Full disclosure, I have always been a traditionalist when it comes to fighting games — my talent ran out somewhere around the time Tekken 3 was released, and I definitely have more of an affinity with slower, more traditional fighting games like the Tekken or Street Fighter games. That said, I was enthusiastic to try Melty Blood Type Lumina thanks to a range of mechanics that it uses to simplify the experience for luddites like me.
Melty Blood Type Lumina is the iteration of an existing fighter known simply as Melty Blood that has just been released on Xbox One, PlayStation 4 and 5, and the Nintendo Switch (as well as the existing release on PC). The game is known for its understated art style, its intricate combat and even for having a half-decent story. The first and second of these features allegedly made the original release of Melty Blood quite a popular side attraction at fighting game tournaments pre-Covid.
In its current release, Melty Blood Type Lumina is an extremely feature rich package that — to my novice eye — caters extremely well for players of all skill levels, with or without an intent to learn. In terms of modes, my view is supported by an excellent Tutorial that introduces all of the mechanics — of which there are many — whilst a free training mode allows players to practice to their heart’s content.
Story and Arcade modes allow the player to explore the world of Melty Blood — a place populated by vampires and other lesser demons from the perspective of each character. My personal take on this was that the story was a cool inclusion, but there’s little here besides text in between battles, and with no particular affinity for the characters or universe, I found myself skipping a lot.
One thing I was able to appreciate — and perhaps criticise — as a consequence of my time playing the story was the visual aspect of Melty Blood Type Lumina. The first thing that stands out here is the conservative nature of the character design, especially considering the Anime roots of this series. In short, most characters look entirely human, and in most cases they are wearing regular outfits, or at their most elaborate, what you might consider normal cosplay at a Comicon event. There are no outlandish or inhuman character designs.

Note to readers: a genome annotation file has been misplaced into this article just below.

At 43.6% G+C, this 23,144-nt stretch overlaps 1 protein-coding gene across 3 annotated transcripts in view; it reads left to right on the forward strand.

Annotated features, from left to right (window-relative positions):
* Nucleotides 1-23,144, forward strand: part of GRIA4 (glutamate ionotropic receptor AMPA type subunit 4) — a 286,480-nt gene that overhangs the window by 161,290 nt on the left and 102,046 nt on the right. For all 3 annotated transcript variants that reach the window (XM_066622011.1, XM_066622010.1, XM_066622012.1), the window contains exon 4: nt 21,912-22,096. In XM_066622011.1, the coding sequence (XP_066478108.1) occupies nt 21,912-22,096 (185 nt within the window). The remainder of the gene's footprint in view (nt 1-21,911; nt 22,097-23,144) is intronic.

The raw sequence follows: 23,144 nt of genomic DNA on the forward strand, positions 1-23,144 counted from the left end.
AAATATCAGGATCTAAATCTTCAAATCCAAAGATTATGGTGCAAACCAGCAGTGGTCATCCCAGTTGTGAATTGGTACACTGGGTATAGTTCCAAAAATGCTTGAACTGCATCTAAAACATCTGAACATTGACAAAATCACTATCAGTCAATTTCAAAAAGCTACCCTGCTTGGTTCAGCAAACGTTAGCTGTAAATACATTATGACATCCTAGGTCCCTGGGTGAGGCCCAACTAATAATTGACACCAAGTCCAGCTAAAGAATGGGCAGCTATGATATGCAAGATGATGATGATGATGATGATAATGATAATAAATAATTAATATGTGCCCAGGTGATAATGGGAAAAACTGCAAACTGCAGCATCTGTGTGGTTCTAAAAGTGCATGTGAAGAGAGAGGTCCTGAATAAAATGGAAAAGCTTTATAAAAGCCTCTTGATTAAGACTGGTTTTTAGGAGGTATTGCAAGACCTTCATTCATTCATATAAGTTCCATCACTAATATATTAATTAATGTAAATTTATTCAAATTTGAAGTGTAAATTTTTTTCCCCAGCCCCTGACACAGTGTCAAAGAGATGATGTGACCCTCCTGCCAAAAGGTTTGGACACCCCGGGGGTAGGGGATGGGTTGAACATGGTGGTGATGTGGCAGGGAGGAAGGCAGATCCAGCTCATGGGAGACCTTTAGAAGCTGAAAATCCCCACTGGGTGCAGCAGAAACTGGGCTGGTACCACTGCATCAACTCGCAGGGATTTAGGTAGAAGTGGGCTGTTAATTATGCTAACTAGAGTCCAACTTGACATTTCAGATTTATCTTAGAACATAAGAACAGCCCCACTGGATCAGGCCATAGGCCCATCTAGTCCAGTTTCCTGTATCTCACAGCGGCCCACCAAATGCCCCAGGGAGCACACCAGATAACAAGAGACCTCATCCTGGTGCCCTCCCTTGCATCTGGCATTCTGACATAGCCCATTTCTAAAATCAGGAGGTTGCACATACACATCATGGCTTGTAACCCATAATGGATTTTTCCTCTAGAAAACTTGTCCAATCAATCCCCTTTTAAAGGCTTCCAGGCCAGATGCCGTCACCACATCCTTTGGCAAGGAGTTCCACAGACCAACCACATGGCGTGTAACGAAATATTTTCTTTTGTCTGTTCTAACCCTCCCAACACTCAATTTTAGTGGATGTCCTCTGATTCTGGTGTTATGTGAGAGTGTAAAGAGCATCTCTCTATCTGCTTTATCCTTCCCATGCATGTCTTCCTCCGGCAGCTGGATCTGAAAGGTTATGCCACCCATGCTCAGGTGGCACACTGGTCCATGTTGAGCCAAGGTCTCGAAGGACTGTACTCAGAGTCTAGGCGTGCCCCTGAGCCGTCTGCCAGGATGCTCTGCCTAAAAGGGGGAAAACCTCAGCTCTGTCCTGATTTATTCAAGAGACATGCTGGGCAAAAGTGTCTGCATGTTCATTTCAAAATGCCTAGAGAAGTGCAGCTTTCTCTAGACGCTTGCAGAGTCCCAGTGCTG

I can actually get behind this — the focus becomes on what each character has as a moveset rather than on how they look, or what kind of moves their size or shape might allow. On the more negative side is the selection of backdrops — which are all very static and in the main, quite boring. Backgrounds in Melty Blood Type Lumina are completely in line with the characters (conservative, as I said) but they are also slightly detached from the sprite-based characters moving in front of them, and I just didn’t like them, frankly.
Coming to what really matters in a fighting game — mechanics — and I am almost at a loss as to how I can possibly cover everything that Melty Blood Type Lumina packs in. Starting with the basics; Melty Blood Type Lumina offers a couple of saving graces for players like me. Firstly players can block freely (a nice bonus these days) but they can also shield (which may allow a selection of powerful counters to be used). There is a powerful autocombo for each character, and special moves can be accessed with a single button plus d-pad input.
Throws are powerful and will kind of “lock” onto the opponent, with your character moving into range automatically, and there are even super moves that are accessible with basic inputs — most of which get much more powerful with the lower your health is. If all of this sounds powerful and fun to use — then you should know that it is, and against the AI, you’ll have a great time learning how to gain an edge.
As you do that, you’ll unlock more and more nuanced mechanics which will increase your overall competence — which is very important should you take the fight online (and Melty Blood Type Lumina has superb, stable netcode). Dashes, air dashing, double jumping — or even triple jumping depending on your use of a Moon Gauge that I haven’t mentioned yet — it’s all there. There are even super jumps that take a fighter straight into the action, and those counters I mentioned? One throws the opponent, another takes you behind them and so on.
As a toolbox of interesting and powerful mechanics that caters for both total novices and experienced fighting game veterans, Melty Blood Type Lumina really impressed me. I may not love the visuals (especially the backgrounds) but I haven’t experienced a game as mechanically comprehensive as this for a long time, and even I, as someone who doesn’t get on with modern fighting games, can find almost only positives in Melty Blood Type Lumina.
You can grab Melty Blood: Type Lumina on Xbox.